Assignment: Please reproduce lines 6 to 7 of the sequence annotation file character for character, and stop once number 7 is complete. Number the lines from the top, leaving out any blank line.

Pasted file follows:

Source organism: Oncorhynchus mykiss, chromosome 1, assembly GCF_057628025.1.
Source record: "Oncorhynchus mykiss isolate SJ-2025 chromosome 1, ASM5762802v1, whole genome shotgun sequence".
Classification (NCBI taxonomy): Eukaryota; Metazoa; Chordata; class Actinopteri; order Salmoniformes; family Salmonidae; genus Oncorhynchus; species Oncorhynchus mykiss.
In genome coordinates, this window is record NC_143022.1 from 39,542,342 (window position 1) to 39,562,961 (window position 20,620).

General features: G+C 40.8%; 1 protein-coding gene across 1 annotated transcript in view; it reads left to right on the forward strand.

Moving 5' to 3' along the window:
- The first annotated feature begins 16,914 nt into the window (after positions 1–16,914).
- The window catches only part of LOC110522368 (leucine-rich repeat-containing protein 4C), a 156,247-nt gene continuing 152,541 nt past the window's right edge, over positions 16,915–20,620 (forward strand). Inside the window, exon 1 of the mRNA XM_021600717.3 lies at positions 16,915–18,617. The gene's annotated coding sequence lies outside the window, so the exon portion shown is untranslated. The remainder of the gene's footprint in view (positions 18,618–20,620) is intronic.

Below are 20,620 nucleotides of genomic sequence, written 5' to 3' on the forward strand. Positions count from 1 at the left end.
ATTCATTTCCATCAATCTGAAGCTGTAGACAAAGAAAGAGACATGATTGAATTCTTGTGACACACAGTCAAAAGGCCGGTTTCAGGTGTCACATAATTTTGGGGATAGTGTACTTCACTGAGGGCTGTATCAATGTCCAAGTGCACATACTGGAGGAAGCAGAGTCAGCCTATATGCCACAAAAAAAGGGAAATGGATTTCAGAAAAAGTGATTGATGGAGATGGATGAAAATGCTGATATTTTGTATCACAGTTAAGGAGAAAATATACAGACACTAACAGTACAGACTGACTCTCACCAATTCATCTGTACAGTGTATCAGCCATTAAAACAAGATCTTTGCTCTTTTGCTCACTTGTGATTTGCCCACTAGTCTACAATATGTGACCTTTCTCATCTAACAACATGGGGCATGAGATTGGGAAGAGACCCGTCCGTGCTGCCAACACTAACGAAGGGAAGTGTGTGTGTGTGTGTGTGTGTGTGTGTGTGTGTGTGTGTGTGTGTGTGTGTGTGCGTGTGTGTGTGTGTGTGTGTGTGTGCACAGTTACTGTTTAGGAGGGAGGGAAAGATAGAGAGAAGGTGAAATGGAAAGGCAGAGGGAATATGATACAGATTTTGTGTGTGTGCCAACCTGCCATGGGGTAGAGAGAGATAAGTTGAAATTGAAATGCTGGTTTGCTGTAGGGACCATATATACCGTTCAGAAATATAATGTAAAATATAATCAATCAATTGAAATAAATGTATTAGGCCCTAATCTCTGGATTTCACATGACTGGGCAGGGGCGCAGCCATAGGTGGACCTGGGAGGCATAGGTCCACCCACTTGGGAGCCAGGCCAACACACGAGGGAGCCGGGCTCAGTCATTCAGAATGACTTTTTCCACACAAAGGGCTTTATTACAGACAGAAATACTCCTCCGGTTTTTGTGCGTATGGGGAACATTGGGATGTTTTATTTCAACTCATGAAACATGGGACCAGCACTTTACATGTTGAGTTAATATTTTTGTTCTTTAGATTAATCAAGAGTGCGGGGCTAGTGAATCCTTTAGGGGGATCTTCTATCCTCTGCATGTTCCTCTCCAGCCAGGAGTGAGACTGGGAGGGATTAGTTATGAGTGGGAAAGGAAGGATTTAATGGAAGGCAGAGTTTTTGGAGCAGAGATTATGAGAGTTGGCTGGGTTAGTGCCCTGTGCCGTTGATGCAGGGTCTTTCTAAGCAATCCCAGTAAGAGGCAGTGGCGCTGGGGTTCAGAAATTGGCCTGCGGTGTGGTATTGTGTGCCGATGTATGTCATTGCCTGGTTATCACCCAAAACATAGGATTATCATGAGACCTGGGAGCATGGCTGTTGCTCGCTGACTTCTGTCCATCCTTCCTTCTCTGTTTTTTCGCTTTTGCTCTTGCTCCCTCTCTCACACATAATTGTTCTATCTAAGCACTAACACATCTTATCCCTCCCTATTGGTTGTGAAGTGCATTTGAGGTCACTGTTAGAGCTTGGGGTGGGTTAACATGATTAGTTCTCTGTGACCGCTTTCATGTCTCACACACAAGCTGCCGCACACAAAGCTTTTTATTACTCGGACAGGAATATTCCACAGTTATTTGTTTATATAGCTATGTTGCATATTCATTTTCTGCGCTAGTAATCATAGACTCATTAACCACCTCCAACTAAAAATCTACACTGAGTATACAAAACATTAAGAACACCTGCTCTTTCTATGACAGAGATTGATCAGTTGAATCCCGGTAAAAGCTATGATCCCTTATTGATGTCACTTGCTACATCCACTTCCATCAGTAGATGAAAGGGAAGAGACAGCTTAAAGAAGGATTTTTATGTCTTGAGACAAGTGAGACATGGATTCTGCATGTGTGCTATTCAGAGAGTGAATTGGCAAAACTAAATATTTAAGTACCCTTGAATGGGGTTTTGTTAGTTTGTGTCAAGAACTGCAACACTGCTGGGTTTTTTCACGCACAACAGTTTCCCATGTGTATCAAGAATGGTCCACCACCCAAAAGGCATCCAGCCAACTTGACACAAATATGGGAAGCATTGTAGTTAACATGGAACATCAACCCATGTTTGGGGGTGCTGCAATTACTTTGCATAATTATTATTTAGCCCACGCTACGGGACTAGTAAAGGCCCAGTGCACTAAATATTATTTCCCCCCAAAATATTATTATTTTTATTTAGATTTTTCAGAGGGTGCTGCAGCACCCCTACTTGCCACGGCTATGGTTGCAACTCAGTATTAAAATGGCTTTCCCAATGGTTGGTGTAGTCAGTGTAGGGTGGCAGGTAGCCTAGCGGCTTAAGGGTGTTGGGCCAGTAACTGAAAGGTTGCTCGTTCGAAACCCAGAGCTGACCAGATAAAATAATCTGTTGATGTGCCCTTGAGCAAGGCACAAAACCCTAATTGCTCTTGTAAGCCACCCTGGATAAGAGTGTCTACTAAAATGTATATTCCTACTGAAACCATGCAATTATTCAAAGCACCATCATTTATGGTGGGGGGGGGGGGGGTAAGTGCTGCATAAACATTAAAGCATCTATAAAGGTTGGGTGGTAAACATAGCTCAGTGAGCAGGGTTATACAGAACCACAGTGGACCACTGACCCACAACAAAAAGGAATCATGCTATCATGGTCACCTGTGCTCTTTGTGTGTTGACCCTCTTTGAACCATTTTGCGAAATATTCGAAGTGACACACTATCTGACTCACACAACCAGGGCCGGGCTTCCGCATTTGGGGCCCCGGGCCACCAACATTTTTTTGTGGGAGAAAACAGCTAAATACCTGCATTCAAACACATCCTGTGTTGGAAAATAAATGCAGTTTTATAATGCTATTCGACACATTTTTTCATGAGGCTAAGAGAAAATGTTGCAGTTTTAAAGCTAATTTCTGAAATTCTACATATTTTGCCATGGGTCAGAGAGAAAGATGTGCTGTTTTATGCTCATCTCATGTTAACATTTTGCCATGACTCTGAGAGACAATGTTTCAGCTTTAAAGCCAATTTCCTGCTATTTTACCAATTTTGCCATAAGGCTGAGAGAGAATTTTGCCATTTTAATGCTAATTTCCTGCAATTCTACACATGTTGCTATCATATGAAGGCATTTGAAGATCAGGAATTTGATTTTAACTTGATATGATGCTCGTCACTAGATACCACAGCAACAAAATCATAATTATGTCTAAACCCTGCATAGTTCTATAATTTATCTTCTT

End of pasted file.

Moving 5' to 3' along the window:
- The first annotated feature begins 16,914 nt into the window (after positions 1–16,914).